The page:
We missed one of our seniors last Saturday. He is seriously sick. Considering that older people with their weaker constitution are likely to develop illness more than those who are in their prime, I chose the topic “Facing Sickness Biblically” as our meditation for our Senior Moments last weekend.
I drew two general truths and eight specific guidelines from the word of God to help the seniors respond to sickness in a Biblical way.
The first great truth is that mortality and morbidity will be inevitable in this fallen world. Had our first parents not sinned, we would not be talking about sickness and death. There would be no medical profession or hospitals to speak about. But sin has brought a curse upon this world so that people get sick and die. We live in an unideal world where toxins from the environment, genetic abnormalities, stress, sinful habits, and age result to sickness and even death (2 Cor 4:16; Ps 90:10; Rom 6:23).
The second is that granting that there are earthly causes for sickness, still, God is sovereign and in control of all things, even sickness. Sickness and death do not happen by chance. God oversees even the movement of unseen cells in our bodies. Life and death are appointed; sickness is no exception (Ex 4:11; Rom 8:28; Heb 9:27; Prov 16:33; Job 1:21-22).
The eight particular principles are as follows: First, be a good steward of your body. Take care what you eat; have a healthy regimen of rest and exercise (1 Cor 6:20; 10:31). Second, if afflicted with sickness, pray for healing. The Scriptures are replete with examples of God’s healing power. Nothing is too difficult for Him (Jas 5:14).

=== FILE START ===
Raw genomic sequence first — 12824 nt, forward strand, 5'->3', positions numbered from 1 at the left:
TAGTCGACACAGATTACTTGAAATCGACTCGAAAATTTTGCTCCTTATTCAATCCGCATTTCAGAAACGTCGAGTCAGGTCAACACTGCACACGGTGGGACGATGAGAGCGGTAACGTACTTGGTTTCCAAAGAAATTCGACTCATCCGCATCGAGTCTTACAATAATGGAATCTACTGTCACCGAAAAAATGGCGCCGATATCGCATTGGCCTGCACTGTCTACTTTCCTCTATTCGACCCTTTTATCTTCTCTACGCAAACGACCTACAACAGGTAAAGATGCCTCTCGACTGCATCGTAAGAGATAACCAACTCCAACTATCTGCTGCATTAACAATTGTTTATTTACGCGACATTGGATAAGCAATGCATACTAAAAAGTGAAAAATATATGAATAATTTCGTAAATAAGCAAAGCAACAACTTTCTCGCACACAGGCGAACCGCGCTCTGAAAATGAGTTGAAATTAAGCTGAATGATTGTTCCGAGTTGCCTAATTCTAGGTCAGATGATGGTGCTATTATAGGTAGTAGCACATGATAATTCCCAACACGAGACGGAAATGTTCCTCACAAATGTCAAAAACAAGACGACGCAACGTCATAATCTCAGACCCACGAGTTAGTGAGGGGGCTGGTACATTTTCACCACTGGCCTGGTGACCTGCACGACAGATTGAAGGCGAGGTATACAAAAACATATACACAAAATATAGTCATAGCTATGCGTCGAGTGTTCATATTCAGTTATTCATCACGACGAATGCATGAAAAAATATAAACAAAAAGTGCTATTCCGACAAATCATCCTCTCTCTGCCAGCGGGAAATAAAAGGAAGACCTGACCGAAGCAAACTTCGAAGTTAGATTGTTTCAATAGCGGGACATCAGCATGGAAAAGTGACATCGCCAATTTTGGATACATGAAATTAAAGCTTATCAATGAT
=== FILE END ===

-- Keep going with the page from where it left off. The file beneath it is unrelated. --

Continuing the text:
The third is, be near to God always (Ps 73:26; 28). In anticipating flesh and heart failure, the psalmist proclaims that God is his strength and portion forever and God’s nearness is his good. This is better than the best earthly medication. The fourth is, when afraid or anxious, pray and trust God (Ps 56:3; Phil 4:6; 1 Pet 5:7). We admire David for his courage. He was a champion in many wars, fearing no Goliaths. But this valiant warrior was still frail man and fear overtook him at times. His advice in Ps 56 is invaluable.
The fifth is, strengthen yourself in God’s word (Ps 1:2-3; 2 Cor 4:16). Better to immerse ourselves in God’s word than be caught up spending excessive amounts of time reading literature about our sickness. There is a promise of strength in reading God’s word; medical literature can offer little comfort, if any. The sixth is, fix your faith on Christ (Mt 14:28ff; Heb 12:2). The circumstances of life can have an overwhelming effect upon our spirits so as to bring us down. Serious ailments can come unexpected. We will not sink if our faith is focused on Christ.
The seventh is, make sure your assurance is well-grounded (1 Jn 5:13). We do not know whether the sickness that has been diagnosed will be our last. We better make sure that our faith is real and proven. We better make sure our faith truly rests on Christ and His work. Eternity is just too long for us to be presumptuous. Lastly, give glory to God in your sickness (1 Cor 10:31). Maintain a good testimony even when bed-ridden. Run the Christian race well even when immobile. There is no excuse for not giving glory to God whenever and wherever.
Let’s not get sick. But if we do, we have these truths to hold on to.